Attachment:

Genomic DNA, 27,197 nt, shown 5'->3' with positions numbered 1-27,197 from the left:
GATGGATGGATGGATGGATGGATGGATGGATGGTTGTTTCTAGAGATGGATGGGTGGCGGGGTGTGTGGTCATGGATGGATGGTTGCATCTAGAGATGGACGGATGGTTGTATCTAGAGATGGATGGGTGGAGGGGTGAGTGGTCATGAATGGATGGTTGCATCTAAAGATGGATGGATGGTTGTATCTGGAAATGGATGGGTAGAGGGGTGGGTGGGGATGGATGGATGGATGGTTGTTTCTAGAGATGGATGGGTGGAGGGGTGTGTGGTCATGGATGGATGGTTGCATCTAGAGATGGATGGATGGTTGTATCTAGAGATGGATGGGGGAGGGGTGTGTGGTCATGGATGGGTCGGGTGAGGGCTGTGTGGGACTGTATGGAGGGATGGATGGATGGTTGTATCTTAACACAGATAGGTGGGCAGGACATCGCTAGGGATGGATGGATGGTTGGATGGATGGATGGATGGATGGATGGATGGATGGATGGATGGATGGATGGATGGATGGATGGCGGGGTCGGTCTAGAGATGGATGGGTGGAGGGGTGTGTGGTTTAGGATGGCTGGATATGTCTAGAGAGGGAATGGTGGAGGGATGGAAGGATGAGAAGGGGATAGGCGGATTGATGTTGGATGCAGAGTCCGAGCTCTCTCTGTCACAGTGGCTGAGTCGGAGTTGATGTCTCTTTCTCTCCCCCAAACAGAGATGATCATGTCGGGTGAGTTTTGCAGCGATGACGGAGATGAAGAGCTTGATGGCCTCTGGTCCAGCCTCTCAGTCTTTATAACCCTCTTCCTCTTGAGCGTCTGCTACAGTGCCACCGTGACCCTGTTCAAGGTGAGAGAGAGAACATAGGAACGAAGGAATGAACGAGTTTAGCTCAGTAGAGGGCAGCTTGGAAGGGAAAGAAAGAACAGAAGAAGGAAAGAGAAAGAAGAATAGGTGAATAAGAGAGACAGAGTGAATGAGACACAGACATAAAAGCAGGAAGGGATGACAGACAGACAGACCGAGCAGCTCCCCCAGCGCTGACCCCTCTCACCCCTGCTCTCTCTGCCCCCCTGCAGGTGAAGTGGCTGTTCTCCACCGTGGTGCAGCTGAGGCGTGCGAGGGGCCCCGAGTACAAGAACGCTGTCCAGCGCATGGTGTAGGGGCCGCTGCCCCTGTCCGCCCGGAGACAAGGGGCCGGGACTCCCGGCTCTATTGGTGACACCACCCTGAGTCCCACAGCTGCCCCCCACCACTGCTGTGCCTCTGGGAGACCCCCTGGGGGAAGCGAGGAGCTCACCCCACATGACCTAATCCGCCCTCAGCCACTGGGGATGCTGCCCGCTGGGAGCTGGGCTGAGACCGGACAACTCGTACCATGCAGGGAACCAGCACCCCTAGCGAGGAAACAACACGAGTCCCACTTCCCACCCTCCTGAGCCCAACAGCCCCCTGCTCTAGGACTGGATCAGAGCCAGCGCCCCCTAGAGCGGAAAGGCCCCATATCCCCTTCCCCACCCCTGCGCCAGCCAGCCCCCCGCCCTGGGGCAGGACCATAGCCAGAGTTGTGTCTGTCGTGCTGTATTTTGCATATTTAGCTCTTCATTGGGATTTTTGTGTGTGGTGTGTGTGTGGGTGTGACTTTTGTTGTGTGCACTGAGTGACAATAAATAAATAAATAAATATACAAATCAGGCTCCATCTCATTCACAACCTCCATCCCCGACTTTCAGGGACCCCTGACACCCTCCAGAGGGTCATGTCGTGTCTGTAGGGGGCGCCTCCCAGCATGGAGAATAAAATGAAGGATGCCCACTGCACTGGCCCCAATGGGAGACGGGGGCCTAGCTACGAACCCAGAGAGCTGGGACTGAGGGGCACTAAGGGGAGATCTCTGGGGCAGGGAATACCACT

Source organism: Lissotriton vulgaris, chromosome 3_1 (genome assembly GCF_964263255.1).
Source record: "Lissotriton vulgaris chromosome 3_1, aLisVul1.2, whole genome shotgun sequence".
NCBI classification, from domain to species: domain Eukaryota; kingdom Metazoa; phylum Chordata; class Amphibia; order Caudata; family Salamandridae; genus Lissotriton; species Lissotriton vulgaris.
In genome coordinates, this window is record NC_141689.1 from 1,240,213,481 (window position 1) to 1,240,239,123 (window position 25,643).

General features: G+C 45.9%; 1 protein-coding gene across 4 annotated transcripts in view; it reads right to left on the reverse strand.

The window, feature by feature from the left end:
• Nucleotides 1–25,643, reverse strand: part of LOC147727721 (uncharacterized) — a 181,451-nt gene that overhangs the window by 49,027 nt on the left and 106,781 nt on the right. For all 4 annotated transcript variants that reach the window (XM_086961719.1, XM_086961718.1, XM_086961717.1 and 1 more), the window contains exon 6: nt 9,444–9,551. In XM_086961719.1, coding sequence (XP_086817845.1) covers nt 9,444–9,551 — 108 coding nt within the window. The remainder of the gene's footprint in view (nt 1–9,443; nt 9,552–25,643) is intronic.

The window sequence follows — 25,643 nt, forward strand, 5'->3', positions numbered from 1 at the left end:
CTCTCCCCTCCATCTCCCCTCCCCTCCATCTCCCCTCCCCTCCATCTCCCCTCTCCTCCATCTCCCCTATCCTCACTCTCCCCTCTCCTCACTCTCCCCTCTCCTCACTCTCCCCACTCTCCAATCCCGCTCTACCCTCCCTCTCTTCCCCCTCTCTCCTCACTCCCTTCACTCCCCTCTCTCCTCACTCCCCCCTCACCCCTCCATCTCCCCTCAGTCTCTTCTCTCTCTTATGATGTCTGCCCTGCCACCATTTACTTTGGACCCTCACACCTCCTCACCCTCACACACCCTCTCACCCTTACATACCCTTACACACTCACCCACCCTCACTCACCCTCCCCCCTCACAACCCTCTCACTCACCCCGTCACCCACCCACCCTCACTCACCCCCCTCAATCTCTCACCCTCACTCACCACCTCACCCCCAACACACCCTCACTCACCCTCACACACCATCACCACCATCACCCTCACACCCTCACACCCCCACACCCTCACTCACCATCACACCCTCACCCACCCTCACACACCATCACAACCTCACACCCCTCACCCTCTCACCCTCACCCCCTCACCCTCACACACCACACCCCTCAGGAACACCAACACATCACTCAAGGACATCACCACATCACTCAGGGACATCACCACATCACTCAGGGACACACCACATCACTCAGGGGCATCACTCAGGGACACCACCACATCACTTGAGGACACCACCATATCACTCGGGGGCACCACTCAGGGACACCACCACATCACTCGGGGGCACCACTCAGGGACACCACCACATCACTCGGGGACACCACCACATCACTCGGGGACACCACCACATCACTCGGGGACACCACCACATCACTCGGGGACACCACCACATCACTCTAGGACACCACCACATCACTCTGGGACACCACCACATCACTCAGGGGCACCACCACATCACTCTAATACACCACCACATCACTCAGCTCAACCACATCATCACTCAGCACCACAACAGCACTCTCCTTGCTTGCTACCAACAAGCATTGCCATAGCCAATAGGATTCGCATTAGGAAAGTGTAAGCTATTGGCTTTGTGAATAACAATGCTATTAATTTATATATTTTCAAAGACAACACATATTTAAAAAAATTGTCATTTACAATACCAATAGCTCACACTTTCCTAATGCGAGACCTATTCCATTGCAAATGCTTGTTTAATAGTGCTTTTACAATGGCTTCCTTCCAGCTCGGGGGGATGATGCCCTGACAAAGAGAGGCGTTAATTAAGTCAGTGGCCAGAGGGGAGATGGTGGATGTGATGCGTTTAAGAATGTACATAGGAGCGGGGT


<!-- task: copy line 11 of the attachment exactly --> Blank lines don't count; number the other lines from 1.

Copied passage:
CTCTCCCCTCCATCTCCCCTCCCCTCCATCTCCCCTCCCCTCCATCTCCCCTCTCCTCCATCTCCCCTATCCTCACTCTCCCCTCTCCTCACTCTCCCCTCTCCTCACTCTCCCCACTCTCCAATCCCGCTCTACCCTCCCTCTCTTCCCCCTCTCTCCTCACTCCCTTCACTCCCCTCTCTCCTCACTCCCCCCTCACCCCTCCATCTCCCCTCAGTCTCTTCTCTCTCTTATGATGTCTGCCCTGCCACCATTTACTTTGGACCCTCACACCTCCTCACCCTCACACACCCTCTCACCCTTACATACCCTTACACACTCACCCACCCTCACTCACCCTCCCCCCTCACAACCCTCTCACTCACCCCGTCACCCACCCACCCTCACTCACCCCCCTCAATCTCTCACCCTCACTCACCACCTCACCCCCAACACACCCTCACTCACCCTCACACACCATCACCACCATCACCCTCACACCCTCACACCCCCACACCCTCACTCACCATCACACCCTCACCCACCCTCACACACCATCACAACCTCACACCCCTCACCCTCTCACCCTCACCCCCTCACCCTCACACACCACACCCCTCAGGAACACCAACACATCACTCAAGGACATCACCACATCACTCAGGGACATCACCACATCACTCAGGGACACACCACATCACTCAGGGGCATCACTCAGGGACACCACCACATCACTTGAGGACACCACCATATCACTCGGGGGCACCACTCAGGGACACCACCACATCACTCGGGGGCACCACTCAGGGACACCACCACATCACTCGGGGACACCACCACATCACTCGGGGACACCACCACATCACTCGGGGACACCACCACATCACTCGGGGACACCACCACATCACTCTAGGACACCACCACATCACTCTGGGACACCACCACATCACTCAGGGGCACCACCACATCACTCTAATACACCACCACATCACTCAGCTCAACCACATCATCACTCAGCACCACAACAGCACTCTCCTTGCTTGCTACCAACAAGCATTGCCATAGCCAATAGGATTCGCATTAGGAAAGTGTAAGCTATTGGCTTTGTGAATAACAATGCTATTAATTTATATATTTTCAAAGACAACACATATTTAAAAAAATTGTCATTTACAATACCAATAGCTCACACTTTCCTAATGCGAGACCTATTCCATTGCAAATGCTTGTTTAATAGTGCTTTTACAATGGCTTCCTTCCAGCTCGGGGGGATGATGCCCTGACAAAGAGAGGCGTTAATTAAGTCAGTGGCCAGAGGGGAGATGGTGGATGTGATGCGTTTAAGAATGTACATAGGAGCGGGGT